Fugitive Indian Mujahideen commander Muhammad “Bada” Sajid has been killed while fighting with Islamic State forces in Syria, online jihadist media claimed on Friday. Isabah Media, the propaganda wing of the Indian jihadist group Ansar ul-Tawhid, announced “the martyrdom of our brother Abu Turab al-Hindi on the forefront of the war for Islam in Kobani”. The statement, in Arabic, identified Sajid by his real name in parenthesis.
The 30-year-old Sajid, from Sanjarpur in UP, had been named by the National Investigation Agency (NIA) as one of the perpetrators of the Indian Mujahideen bombings of 2008 that killed at least 166 people and injured hundreds in New Delhi, Ahmedabad and Jaipur.

Reports have also emerged of the killing in Syria of two other Indians, identified in jihadist media only by the pseudonyms Abu Talha and Abu Muhammad.
Bhatkal resident Sultan Abdul Kadir Armar and Thane call centre employee Saheem Tanki had earlier been claimed by jihadist media to have died fighting in Syria.

One tweet on Sajid said: “Before Abu Turaab [Sajid] got shahadah [martyrdom], three brother[s] dreamt about him marrying a hoor-ul-ayn [virgin in paradise]”. Another tweet claimed that he had been “waging jihad in India since he was 12 years old”.

News of Sajid’s death was also tweeted from a handle believed to be controlled by Fahd Sheikh who, along with Tanki, was among the four youngsters from Thane who were the first Indians to join the IS, as reported by The Indian Express on July 13, 2014. Indian intelligence officials told The Indian Express that news of Sajid’s death in Kobani had circulated amongst his contacts in India three days ago. “It’s near-impossible to gain on-ground verification but the information we have suggests that the report of Sajid’s death is accurate,” an official said.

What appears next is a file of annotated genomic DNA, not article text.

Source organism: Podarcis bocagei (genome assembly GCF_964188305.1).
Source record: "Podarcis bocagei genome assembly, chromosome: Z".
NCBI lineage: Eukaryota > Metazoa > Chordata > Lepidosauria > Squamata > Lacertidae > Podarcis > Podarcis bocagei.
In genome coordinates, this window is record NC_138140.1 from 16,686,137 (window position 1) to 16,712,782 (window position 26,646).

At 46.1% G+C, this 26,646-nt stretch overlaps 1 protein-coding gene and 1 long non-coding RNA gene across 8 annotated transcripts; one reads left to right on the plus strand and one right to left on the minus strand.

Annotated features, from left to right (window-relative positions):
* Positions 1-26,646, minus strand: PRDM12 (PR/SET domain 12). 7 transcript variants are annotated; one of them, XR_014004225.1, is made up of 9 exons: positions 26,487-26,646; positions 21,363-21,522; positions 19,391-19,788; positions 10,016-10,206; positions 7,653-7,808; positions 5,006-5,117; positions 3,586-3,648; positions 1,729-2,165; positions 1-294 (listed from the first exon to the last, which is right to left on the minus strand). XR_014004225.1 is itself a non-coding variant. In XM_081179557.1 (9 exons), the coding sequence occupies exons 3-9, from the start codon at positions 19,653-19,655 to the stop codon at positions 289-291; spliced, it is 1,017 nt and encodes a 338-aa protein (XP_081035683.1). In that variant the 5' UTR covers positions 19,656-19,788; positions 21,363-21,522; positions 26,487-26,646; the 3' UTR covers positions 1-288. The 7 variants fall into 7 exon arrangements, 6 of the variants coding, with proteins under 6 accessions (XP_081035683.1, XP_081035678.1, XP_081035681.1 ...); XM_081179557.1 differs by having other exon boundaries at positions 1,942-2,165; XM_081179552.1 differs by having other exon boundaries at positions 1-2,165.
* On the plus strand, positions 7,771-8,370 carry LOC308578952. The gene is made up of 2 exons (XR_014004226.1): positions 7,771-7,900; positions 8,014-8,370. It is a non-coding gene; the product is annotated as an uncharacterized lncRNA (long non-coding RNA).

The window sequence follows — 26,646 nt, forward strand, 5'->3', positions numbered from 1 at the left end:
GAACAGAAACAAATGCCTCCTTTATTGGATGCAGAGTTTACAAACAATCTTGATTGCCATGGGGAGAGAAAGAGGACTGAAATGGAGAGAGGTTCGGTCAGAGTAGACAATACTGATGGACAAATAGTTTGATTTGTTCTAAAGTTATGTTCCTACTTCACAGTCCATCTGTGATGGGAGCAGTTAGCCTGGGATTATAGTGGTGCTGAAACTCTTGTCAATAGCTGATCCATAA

Educated at the Madrasa Islah in Azamgarh district, Sajid worked briefly as a diamond polisher in Mumbai. Investigators involved in the 2008 case said he was drawn to the Indian Mujahideen by the head of its north India network, the slain terrorist Atif Amin. Following the unravelling of the Indian Mujahideen’s networks in 2008, Sajid and Sultan Armar from Bhatkal, who was later killed, is believed to have fled through Nepal and UAE to Pakistan. Across the border, Sajid is believed to have been part of a group of Indian Mujahideen operatives who parted ways with the organisation’s leader Riyaz Shahbandri, also known as Riyaz Bhatkal. Last year, the rebels formed the Ansar al-Tauhid group, initially based at Tehreek-e-Taliban training camps in Pakistan’s North Waziristan.

Little  information has emerged on the identities of the other two Indians claimed to have been killed in Kobani. However, the alias Abu Talha was known to have been used by Haja Fakkurudeen Usman Ali, a Tamil Nadu-born Singapore resident who left for Turkey along with his family on January 22, 2014, and then disappeared across the Syrian border.
Police in Singapore later claimed that Fakkurudeen had intended to fund a network of Indian jihadists, led by Gul Mohamed Maracachi Maraicar, a resident of Cuddalore in Tamil Nadu who was stripped of his Singapore residency and repatriated to India in February.
Indian investigators have, however, been unable to find adequate evidence to initiate prosecution against Maraicar, who is believed to be cooperating with authorities.